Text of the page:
Parts 3 and 4 comprise papers on Scattering from Gels and Networks and on Nanostructured Gels and Networks. Whilst scattering methods have become the techniques of choice for the study of structure and dynamics in a broad range of materials, only recently have they found widespread application in gels and networks. The papers herein convey the broad range of excellent work now being undertaken in laboratories around the world and highlight new techniques, such as photon correlation spectroscopy with x-rays, and the interpretation of scattering experiments through their comparison with rheology, osmotic pressure measurements and theory. Scattering is also implicit in the characterization of nanostructured gels and networks, and is used most effectively as part of a wide range of characterisation tools to uncover the mode of action of a synthetic muscle as well as to characterise hyperbranched networks and nanocomposite gels.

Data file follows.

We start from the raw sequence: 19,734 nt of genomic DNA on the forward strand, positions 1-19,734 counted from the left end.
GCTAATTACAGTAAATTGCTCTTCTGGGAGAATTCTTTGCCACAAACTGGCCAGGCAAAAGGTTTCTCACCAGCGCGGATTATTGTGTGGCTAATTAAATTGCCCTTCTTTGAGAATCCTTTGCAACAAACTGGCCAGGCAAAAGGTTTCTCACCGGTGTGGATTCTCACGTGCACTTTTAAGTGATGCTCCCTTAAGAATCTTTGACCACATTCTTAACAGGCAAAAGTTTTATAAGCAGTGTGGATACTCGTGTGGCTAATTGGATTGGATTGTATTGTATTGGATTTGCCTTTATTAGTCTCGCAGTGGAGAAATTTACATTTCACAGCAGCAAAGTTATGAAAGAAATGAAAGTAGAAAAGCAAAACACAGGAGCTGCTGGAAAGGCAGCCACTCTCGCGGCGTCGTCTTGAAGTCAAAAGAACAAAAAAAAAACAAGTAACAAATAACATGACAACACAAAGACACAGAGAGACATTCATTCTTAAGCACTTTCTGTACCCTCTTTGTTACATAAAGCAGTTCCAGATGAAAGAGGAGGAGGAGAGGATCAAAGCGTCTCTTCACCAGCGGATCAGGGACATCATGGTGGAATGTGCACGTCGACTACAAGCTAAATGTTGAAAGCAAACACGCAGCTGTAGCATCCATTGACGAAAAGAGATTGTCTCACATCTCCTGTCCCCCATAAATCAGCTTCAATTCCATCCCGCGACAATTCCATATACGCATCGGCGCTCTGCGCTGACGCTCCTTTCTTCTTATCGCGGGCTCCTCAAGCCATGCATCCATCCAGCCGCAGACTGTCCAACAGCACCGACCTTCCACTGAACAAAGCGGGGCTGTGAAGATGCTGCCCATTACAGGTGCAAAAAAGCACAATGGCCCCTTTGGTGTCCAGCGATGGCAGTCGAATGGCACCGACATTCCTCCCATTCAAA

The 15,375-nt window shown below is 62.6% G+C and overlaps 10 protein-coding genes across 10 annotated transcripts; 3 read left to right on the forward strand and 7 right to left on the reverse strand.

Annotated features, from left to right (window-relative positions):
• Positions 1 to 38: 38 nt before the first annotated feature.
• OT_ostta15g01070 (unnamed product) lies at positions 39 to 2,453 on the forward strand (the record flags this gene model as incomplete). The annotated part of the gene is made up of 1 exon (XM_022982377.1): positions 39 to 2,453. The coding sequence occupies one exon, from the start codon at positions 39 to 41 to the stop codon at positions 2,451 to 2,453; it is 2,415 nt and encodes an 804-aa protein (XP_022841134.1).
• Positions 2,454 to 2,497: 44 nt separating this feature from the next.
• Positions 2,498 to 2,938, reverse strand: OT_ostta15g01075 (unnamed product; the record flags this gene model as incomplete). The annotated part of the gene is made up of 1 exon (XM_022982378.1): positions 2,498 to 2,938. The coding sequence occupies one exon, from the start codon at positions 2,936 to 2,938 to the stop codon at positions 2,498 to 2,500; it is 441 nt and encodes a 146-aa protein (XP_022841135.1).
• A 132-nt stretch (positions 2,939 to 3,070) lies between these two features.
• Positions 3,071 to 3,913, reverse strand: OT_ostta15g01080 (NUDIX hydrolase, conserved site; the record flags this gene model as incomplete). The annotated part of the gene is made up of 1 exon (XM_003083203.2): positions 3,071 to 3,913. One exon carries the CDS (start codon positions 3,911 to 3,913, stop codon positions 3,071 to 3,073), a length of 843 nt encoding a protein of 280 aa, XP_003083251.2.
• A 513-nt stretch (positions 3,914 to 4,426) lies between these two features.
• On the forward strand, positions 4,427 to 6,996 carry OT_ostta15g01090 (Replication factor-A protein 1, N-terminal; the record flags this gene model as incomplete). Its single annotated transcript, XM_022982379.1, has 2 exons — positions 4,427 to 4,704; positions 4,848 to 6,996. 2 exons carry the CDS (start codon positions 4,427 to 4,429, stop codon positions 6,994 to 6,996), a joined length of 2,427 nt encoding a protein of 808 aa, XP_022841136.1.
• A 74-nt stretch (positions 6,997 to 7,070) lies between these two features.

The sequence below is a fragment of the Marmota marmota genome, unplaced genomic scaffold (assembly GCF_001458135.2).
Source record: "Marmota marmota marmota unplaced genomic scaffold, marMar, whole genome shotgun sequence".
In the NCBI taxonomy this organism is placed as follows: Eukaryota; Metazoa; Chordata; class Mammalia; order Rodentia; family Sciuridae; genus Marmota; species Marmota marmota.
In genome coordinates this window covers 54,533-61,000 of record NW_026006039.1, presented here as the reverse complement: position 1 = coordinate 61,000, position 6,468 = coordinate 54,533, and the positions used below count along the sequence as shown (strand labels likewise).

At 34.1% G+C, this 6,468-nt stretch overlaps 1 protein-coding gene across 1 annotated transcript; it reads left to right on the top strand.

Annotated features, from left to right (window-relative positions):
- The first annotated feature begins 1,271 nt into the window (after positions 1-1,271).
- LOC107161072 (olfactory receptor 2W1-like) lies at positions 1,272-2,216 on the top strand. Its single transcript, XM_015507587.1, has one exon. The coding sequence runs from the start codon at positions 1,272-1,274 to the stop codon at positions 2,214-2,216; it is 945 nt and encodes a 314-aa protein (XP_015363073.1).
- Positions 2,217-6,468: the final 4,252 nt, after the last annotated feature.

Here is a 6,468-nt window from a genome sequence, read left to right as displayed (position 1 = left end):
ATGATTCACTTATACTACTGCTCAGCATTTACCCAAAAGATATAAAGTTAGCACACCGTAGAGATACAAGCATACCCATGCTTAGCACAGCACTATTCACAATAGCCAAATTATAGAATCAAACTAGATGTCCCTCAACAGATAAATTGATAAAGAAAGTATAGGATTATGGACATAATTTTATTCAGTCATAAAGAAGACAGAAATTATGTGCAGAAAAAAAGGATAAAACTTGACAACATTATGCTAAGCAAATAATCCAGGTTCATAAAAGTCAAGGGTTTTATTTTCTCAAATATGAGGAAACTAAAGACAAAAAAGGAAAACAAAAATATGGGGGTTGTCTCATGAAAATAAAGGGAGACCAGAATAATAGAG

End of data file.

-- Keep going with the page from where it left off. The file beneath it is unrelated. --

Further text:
The final part, Part 5, Physical and Biological Gels, as the title implies, discusses a range of macromolecular systems, how these networks are formed and, (perhaps pertinently, as in the paper on ephemeral gels broken down again) their structure and applications. The systems range from the archetypal gelatin gels through to more exotic systems such as those formed from collagen and hyaluronic acid. It also includes valuable work on scaffolds for cell growth applications. Overall the papers reflect the state of the art in this important and growing area of research on polymer networks.

In many ways, Polymer Networks 2006 was a great success signalling, on the one hand, the end of an era in the history of the PNG whilst, at the same time, acknowledging the exciting contributions of current and developing younger research scientists. The contributions to the development of polymer science in general, and to polymer networks in particular, over the past 50 years, by Walther Burchard, Karel Dusek, Bruce Eichinger, Jim Mark, Bob Stepto and Ian Ward, and other contemporaries who have also retired, cannot be under-estimated. Moreover, Polymer Networks 2006 demonstrated unequivocally that the aims and objectives of the Polymer Networks Group, to foster research into all aspects of polymer networks, continue with confidence for the future.

J. Stanford,
T. Ryan,
S. Ross-Murphy